ECO DYE BANNERS
BEGINNING 3-D ART
various pieces of cotton, linens & silks, windfall, spices, fruits & vegetables
with lots of string, hot plates & large pots for steaming
I love teaching this assignment and dedicate it every year to mentors
who continue to inspire me on a daily basis.
We start by talking about where all natural dye stuffs come from
and the kids go home and the search is on.
They bring back so much good stuff to use and have fun showing it off and sharing
somethings complete with ants and spiders.
Some of the student bundles after emerging from the dye pots.
Notice how the color is seeping into the paper?
I save a lot of tidbits from garage and estate sales,
many pieces of laces, doilies, linens and such,
and cut them up into smaller pieces for the kids to choose from
(at least 20 varieties this year).
I also purchase silk off the bolt from Dharma Trading Company
and rip banner size pieces for the students main foundation.
They can make as many as 3 bundles,
and this year had 4 pots of dyestuff to choose from to steam their bundles in.
I was able to find windfall from Ornamental Plum,
Eucalyptus, and Walnuts,
plus I made a cheater pot of Rit Turquoise this year.
When the Rit mixes with the windfall it tones and softens the color to make it look like a natural dye.
I also made a pot of clear water to steam in
which turned out many beautiful results
because of the rich source of dyestuffs the kids brought in.
These pieces are from two bundles that I demoed with.
Loved how the doll bloomers turned out.
Included in each child's bundles are at least 2-4 butterflies of pearle cottons
that pick up the color as well.
They use these to sew with on their banners.
After all the bundles are opened,
I have the kids gather round a table.
They have to donate at least 2 of their pieces they don't care for or think they will not use.
Then we go round and round and pick something they might be able to incorporate into their designs.
I believe we made it around the table 3 times this year with 29 kids and 2 adults.
we also have English teacher Donna Hall and Coach Milan taking the class as well.
In the photo above Donna is the tall blond on the left,
and Coach Milan is middle right with hat on backwards standing next to our Assistant Principal,
who heard about the process and wanted to watch the excitement.
So let's see how these banners turned out this year.
There were so many outstanding ones that I've had to do this post into 2 parts.
I wanted to start with Ms. Hall's banner because the kids and I loved it so much.
The reason I want the kid to use at least 2 dye pots
is so that they have two contrasting colors to work with.
I believe Donna used the walnut and turquoise pots.
They are required to stack fabrics 3 layers deep in at least one area,
and to use at least 5 of their 12 embroidery stitches they learned to tack them down with.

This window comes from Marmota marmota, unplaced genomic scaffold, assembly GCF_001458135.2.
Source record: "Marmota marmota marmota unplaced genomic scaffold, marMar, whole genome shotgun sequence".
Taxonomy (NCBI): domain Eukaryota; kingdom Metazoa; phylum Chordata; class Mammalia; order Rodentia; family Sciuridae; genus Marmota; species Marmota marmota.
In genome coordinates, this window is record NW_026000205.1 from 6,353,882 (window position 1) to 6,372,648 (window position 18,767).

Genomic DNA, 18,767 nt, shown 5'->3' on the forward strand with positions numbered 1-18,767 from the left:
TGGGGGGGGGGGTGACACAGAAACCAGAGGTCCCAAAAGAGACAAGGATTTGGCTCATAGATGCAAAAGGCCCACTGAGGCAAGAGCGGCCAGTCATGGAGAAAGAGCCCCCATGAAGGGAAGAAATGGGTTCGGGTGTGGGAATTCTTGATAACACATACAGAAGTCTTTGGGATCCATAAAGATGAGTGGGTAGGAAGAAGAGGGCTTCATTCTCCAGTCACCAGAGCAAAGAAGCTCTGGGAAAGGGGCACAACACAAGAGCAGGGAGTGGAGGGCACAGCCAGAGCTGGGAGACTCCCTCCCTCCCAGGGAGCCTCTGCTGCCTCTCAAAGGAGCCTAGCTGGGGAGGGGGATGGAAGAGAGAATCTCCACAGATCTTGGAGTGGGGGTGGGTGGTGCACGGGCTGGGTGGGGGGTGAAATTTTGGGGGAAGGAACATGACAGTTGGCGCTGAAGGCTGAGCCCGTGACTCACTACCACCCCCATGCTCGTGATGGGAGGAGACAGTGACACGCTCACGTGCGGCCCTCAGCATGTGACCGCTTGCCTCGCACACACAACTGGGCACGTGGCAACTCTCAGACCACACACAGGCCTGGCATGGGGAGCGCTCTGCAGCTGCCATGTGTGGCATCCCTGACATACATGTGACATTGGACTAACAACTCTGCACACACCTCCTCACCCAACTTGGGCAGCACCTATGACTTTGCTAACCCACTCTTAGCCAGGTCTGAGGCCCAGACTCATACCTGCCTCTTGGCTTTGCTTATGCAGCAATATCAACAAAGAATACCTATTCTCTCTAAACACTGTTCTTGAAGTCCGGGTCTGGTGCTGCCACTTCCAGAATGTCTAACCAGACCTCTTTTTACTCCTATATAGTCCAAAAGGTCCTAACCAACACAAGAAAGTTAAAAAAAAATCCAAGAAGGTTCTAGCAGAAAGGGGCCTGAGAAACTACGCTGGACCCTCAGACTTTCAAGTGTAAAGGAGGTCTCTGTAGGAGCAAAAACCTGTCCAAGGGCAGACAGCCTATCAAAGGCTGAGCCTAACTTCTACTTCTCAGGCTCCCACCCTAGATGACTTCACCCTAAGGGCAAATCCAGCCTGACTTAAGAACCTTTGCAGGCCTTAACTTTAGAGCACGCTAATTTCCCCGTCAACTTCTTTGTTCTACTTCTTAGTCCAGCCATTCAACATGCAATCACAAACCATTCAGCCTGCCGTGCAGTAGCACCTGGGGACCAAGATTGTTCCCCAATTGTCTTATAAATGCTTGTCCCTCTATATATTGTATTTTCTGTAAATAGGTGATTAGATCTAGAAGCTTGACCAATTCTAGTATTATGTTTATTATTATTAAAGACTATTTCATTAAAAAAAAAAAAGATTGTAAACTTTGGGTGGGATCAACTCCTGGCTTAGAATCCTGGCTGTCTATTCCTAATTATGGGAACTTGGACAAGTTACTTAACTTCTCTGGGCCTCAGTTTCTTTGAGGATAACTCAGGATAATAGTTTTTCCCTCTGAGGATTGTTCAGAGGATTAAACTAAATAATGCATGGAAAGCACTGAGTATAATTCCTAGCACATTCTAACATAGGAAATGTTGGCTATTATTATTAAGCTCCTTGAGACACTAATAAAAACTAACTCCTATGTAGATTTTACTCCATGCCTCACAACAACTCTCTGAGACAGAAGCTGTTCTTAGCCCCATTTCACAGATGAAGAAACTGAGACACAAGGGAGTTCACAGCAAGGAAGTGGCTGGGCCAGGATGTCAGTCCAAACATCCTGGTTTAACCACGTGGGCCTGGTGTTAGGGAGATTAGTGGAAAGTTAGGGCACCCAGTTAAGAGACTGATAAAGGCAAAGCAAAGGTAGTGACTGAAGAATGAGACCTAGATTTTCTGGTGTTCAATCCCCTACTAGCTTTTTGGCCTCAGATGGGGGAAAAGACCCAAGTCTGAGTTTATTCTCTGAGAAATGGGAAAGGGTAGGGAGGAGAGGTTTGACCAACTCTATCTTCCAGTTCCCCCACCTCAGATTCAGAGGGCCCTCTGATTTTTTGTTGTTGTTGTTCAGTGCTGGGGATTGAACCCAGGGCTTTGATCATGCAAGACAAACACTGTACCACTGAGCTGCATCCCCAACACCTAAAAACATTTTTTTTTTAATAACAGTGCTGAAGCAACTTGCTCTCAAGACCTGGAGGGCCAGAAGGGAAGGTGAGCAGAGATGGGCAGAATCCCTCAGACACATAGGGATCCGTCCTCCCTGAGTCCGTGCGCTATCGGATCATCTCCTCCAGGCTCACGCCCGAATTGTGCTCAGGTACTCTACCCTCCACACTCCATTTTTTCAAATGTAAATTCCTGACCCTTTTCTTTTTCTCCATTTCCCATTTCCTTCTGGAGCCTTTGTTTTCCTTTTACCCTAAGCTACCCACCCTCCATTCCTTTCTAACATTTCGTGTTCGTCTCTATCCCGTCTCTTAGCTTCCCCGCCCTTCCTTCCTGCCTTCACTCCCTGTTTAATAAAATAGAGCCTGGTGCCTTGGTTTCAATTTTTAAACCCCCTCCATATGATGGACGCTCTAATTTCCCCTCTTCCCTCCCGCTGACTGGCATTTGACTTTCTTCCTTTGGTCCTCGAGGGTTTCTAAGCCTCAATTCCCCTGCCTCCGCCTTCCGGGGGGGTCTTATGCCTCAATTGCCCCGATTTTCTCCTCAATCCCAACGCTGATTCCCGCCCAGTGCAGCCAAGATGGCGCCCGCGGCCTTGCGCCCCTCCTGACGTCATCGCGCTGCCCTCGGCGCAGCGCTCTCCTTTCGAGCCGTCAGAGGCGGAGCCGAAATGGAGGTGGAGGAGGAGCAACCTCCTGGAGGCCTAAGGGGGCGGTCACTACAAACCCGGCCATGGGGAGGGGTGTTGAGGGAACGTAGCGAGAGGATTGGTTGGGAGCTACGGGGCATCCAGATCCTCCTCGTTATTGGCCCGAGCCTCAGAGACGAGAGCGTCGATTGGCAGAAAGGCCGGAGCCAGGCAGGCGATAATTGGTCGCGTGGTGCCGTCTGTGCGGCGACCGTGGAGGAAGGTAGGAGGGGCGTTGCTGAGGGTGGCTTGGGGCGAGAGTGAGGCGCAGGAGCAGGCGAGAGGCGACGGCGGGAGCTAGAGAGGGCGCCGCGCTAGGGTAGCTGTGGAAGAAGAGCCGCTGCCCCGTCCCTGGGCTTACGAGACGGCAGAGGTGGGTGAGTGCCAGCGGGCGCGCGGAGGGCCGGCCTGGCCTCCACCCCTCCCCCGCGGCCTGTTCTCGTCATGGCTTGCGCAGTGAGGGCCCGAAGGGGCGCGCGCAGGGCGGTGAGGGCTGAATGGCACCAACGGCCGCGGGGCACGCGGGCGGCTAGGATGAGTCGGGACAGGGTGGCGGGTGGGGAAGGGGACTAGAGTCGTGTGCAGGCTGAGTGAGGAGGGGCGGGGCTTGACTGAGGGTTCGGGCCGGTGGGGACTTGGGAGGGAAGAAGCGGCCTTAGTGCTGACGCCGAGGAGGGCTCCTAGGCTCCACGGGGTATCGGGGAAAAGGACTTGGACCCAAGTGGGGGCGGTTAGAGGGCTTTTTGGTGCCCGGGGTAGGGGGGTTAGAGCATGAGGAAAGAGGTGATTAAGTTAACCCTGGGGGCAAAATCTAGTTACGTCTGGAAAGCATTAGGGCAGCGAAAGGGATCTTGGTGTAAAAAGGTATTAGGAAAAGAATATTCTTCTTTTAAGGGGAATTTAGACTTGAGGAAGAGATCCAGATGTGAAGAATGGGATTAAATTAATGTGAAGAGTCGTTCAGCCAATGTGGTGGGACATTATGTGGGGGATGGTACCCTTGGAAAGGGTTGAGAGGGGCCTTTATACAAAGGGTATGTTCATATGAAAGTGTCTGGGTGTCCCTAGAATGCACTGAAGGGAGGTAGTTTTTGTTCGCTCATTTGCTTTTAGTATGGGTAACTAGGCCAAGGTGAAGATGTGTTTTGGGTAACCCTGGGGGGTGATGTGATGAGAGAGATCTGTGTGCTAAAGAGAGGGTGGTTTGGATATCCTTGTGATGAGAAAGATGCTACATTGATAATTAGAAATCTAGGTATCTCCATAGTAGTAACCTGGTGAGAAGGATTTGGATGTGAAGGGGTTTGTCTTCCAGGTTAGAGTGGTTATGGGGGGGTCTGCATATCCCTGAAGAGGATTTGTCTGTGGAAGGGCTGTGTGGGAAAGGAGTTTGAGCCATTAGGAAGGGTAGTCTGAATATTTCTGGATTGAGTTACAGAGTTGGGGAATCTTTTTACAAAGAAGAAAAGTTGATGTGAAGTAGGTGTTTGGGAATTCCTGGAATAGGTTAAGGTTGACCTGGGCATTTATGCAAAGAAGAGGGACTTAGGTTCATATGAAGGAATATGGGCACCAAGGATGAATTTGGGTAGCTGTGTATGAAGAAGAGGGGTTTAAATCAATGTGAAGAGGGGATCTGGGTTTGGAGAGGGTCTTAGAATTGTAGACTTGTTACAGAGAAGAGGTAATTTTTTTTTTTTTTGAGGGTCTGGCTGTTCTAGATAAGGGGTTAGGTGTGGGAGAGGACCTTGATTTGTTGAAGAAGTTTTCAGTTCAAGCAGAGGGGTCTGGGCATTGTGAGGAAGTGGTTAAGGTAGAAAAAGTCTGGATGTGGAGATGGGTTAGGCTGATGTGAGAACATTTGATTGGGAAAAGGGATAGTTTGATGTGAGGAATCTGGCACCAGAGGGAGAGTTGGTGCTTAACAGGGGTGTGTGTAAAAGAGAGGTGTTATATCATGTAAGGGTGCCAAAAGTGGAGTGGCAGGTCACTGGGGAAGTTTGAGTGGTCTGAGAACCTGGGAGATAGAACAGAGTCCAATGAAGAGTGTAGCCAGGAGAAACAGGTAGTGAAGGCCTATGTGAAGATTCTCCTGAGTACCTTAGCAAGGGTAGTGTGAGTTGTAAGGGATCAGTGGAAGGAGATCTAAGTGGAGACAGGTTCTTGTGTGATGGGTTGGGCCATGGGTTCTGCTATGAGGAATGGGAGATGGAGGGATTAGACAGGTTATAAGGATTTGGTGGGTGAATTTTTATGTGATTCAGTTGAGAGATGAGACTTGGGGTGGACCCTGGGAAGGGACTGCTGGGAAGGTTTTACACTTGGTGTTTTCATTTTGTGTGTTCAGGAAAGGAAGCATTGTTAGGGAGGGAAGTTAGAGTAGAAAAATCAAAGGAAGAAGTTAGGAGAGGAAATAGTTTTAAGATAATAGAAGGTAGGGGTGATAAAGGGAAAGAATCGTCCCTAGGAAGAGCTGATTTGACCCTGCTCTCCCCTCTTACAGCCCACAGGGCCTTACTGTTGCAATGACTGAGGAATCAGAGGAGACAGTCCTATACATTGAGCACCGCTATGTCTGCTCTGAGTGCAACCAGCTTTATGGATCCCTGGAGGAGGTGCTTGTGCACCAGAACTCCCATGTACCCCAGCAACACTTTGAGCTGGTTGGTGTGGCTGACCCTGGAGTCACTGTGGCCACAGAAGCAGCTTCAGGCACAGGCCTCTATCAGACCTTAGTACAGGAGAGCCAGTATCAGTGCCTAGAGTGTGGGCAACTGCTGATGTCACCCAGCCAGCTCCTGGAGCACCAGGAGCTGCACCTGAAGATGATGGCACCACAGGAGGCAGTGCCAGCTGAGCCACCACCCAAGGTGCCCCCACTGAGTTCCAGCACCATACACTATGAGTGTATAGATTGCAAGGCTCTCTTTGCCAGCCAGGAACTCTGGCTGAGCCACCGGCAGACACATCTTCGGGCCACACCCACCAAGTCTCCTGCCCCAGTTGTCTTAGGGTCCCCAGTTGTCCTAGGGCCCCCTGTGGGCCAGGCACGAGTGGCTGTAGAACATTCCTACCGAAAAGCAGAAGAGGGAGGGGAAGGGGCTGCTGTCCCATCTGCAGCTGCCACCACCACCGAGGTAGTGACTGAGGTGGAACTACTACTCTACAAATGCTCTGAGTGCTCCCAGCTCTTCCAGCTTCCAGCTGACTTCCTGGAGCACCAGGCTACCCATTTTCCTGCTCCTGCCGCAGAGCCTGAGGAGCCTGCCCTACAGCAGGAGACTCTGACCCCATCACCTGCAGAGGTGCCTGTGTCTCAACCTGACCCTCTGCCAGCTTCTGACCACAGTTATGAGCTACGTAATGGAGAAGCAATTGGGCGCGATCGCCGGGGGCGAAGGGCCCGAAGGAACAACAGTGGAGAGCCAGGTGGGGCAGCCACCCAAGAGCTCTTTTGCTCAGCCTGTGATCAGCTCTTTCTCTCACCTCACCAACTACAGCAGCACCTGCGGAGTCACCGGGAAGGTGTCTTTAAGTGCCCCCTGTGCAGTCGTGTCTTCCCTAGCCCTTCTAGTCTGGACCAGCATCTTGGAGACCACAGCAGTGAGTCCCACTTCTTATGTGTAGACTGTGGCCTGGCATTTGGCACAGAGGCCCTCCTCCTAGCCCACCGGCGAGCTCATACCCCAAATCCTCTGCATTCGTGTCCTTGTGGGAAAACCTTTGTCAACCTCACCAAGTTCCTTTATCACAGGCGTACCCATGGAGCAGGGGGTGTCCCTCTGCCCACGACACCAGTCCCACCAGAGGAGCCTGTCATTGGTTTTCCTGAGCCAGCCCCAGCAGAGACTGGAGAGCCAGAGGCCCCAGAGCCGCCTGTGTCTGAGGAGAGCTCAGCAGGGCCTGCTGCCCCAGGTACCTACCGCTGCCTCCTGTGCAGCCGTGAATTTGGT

Also required were to incorporate at least one of their polymer beads you saw in an earlier post,
and to figure out a clever way to hang their banner from a twig they have found.
Ms. Hall also found an additional embellishment (required) in the carved wooden button,
plus she sewed down lots of twinkly seed beads as well to catch the eye.
Most of the feathers you will see came from around my cabin this summer.
This next beauty was made by junior Lynette
whom I'm finding is an incredible designer and craftswoman.
Check out these close-ups of her work.
My favorite part is the woven fabrics ala Jude Hill with the eco-dyed thread X's over top.
The yellows in this extraordinary piece were made from the spice Turmeric.
And here is a close-up so you can see senior Sarah Woo's handwork.
I'm hoping you are also noticing that each piece has threads
that are being couched down in random patterns,
These are probably too earthy to be called adorable,
but this one by senior Alexis is pretty darn close.
The clever girl turned hers into a landscape.
Do you see it?
The clouds & flowers.
And if you look really close you will also see the clever use of safety pins to hold bead embellishment on top of pieces of eyelet.
You can really see the gorgeous turquoise that senior Crystal was able to achieve
in one of her bundles.
I believe her second bundle went into eucalyptus.
Two incredible close-ups of her impeccable craftsmanship in her embroidery stitches,
and look how perfectly she couched down her thread.
This next increible piece was created by 8th grader Leanne.
Every year for the last three I've been blessed with amazing 8th graders.
She is another who showed really well balanced design and craftsmanship.
And I love the dimensional effect she created with the overlapping of doilies
and then sewing on a dried flower in it's center.